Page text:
You’re thinking wide-wide-wide-wide when you should be thinking deep-deep-deep-deep.

Trust me. I see you. And I want this to empower you to take a different direction with your efforts.

Customers want community

One of the things that I’ve seen over and over again is the power of community.

  • The first business I started in my career was a music education community. 1,000,000 views on Youtube in 8 months, tens of thousands across social media, tens of thousands in unique traffic per month
  • The business I currently run has a brand called The Modern Marketer with tens of thousands in the community and is already one of the fastest growing marketing brands on social media.

If you think of the top brands that you purchase from, or pay attention to, there is a community behind that brand in most cases.

Communities are powerful because the driving force behind a good community is value.

Building a community is another one of those marketing approaches that a lot of small to medium sized owners and entrepreneurs don’t think they are qualified to do. If you have a product or service that has purpose, vision and passion behind it (which you should) it’s possible that creating a community is exactly what you need to reach that next level.

Again, the first business I ever built was 150% reliant on the community we built behind it. Our most successful client accounts have active communities behind them. The Modern Marketer is great because of YOU the community. Not because of me. Because of community

Yes, I personally provide the daily value, but all of you provide the amazing stories. The great businesses. The insane perspective on social media and so much more. I’ve learned just as much from all of you by creating this community as you’ve learned from my team and I, and we don’t plan on stopping anytime soon.

So, I encourage you to evaluate if you have what it takes to build a community, where that community would live and what type of value you would continually serve to them.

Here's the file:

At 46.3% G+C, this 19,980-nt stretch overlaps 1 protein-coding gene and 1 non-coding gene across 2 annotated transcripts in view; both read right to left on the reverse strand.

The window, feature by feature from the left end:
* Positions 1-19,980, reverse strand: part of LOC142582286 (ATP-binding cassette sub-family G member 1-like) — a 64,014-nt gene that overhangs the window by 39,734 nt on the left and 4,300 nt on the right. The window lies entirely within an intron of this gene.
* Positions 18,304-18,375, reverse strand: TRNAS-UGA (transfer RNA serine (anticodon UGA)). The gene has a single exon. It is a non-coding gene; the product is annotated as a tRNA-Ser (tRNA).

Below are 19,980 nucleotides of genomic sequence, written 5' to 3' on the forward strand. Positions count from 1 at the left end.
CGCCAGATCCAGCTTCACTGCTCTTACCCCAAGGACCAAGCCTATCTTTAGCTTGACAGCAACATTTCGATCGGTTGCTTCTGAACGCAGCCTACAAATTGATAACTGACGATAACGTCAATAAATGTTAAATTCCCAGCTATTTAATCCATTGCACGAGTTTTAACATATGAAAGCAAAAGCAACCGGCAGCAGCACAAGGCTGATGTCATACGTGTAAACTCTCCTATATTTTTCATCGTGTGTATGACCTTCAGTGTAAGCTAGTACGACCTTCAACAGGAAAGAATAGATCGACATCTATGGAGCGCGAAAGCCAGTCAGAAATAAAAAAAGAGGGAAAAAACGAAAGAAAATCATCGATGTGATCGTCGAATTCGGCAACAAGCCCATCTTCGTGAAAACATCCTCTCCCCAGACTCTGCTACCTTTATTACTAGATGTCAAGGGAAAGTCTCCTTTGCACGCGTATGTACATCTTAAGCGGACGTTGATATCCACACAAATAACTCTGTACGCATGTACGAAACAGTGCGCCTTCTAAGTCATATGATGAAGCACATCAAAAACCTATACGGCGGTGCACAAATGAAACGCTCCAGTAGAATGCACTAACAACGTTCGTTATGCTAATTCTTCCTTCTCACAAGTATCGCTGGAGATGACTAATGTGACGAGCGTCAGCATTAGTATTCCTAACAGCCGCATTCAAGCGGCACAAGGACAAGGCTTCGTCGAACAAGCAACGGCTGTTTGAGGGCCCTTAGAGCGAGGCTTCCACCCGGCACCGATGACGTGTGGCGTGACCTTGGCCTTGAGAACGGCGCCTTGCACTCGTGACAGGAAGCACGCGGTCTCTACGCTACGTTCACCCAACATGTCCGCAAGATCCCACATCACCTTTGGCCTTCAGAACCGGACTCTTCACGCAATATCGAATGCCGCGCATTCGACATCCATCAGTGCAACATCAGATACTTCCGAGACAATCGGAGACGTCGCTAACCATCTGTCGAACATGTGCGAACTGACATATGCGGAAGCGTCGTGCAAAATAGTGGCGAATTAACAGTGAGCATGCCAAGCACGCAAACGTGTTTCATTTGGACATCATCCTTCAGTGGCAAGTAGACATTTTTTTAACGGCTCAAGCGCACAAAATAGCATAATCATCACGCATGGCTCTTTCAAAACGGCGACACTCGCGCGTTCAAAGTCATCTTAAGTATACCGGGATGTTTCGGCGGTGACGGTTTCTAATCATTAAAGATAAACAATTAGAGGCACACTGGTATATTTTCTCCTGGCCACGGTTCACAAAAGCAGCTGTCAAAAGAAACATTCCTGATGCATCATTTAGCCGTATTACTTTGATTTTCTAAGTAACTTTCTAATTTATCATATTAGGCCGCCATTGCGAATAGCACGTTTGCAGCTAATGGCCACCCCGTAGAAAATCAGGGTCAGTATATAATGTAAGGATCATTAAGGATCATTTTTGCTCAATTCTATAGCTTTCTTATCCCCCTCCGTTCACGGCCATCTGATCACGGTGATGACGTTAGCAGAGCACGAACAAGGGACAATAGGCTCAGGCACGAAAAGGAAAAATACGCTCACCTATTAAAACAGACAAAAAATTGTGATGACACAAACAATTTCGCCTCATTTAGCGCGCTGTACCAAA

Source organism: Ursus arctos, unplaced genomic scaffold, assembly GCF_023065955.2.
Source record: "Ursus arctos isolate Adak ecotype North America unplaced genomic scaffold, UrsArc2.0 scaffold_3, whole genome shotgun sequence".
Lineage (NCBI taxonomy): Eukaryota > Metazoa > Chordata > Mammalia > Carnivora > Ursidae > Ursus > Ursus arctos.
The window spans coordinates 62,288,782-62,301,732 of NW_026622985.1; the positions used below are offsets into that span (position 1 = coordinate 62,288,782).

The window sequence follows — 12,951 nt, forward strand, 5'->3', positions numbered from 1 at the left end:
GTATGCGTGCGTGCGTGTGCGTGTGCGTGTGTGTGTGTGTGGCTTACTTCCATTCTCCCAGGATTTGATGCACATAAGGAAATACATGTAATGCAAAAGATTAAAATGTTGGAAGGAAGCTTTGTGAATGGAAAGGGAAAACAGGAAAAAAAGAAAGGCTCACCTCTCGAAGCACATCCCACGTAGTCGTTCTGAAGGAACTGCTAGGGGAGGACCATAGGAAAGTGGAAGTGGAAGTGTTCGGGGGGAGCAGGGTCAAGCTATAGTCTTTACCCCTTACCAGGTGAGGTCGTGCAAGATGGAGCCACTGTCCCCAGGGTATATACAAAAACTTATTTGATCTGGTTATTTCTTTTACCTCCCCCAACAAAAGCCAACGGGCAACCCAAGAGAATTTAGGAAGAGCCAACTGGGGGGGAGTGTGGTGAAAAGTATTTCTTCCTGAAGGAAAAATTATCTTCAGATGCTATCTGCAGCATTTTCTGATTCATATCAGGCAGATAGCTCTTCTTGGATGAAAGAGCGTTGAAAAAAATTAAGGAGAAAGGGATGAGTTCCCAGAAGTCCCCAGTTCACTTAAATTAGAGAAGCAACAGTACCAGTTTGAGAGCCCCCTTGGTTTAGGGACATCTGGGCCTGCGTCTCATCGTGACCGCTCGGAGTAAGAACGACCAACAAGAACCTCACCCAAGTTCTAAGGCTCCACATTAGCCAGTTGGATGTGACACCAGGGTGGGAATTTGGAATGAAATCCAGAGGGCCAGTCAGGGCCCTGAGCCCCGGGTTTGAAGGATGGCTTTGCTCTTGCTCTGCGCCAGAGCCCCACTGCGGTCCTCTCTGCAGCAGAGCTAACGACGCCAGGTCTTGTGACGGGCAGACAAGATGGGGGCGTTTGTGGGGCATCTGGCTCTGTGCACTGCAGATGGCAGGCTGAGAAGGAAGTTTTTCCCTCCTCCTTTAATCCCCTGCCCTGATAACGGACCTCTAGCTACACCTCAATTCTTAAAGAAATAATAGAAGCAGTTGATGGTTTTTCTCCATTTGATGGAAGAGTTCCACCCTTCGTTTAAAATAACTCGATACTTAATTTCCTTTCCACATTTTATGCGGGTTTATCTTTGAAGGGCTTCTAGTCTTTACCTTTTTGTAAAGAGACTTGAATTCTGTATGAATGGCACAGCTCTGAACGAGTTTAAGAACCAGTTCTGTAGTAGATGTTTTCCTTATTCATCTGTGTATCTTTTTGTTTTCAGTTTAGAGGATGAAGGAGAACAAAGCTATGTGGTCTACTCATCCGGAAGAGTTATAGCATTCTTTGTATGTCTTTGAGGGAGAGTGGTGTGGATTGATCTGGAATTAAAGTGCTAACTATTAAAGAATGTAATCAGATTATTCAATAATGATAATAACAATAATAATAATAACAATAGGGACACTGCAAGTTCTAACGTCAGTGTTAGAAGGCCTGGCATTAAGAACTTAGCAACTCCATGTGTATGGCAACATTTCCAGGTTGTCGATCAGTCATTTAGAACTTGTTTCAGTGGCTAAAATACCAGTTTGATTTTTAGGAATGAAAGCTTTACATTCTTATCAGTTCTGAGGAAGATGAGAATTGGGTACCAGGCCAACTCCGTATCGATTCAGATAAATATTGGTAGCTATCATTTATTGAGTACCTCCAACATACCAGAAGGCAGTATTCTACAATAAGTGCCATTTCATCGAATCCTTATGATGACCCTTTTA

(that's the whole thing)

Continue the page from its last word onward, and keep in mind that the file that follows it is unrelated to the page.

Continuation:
Side-note: To close this section, I will name some companies/brands with an awesome “community” behind them. Frank Bod, Foundr Magazine, Adobe, Warby Parker, Dollar Shave Club, Jack Threads, Birch Box, Fight The New Drug, Harley Davidson, Playstation.

Customers want to help YOU grow

I am very self-critical—overtime, however, I’ve learned a little trick about feedback simply by pulling from two sides of the same spectrum.

  1. My significance as a human and a business owner isn’t predicated on customer feedback, good or bad.
  2. Customer feedback is authentic and raw and it’s exactly what I need to become the best version of myself.

I had an instance recently where I knew that I was a little behind on something for a client. There was no way I could have gotten ahead because I am a human and only have so many hours in a day.

The client wasn’t even upset, but I reflected internally and thought to myself “do I just want to have clients that aren’t upset, or do I want to have clients that are raving about my work?” So, I corrected the situation, communicated, and moved on.

We need to have the self-awareness first to understand that customer feedback is necessary and second understand that even when a customer isn’t “mad,” if they aren’t raving about you then you need to improve something.

Oooooh man.

That last statement was for someone out there reading this.

Let it sting and go make some changes.

You can’t scale a business with satisfied customers. You scale a business with raving customers. People who just can’t get enough of you and your brand.

Lead strategist at DPA Marketing & Media. I have a love for my family, for people in general, and for growing brands online. Let's connect!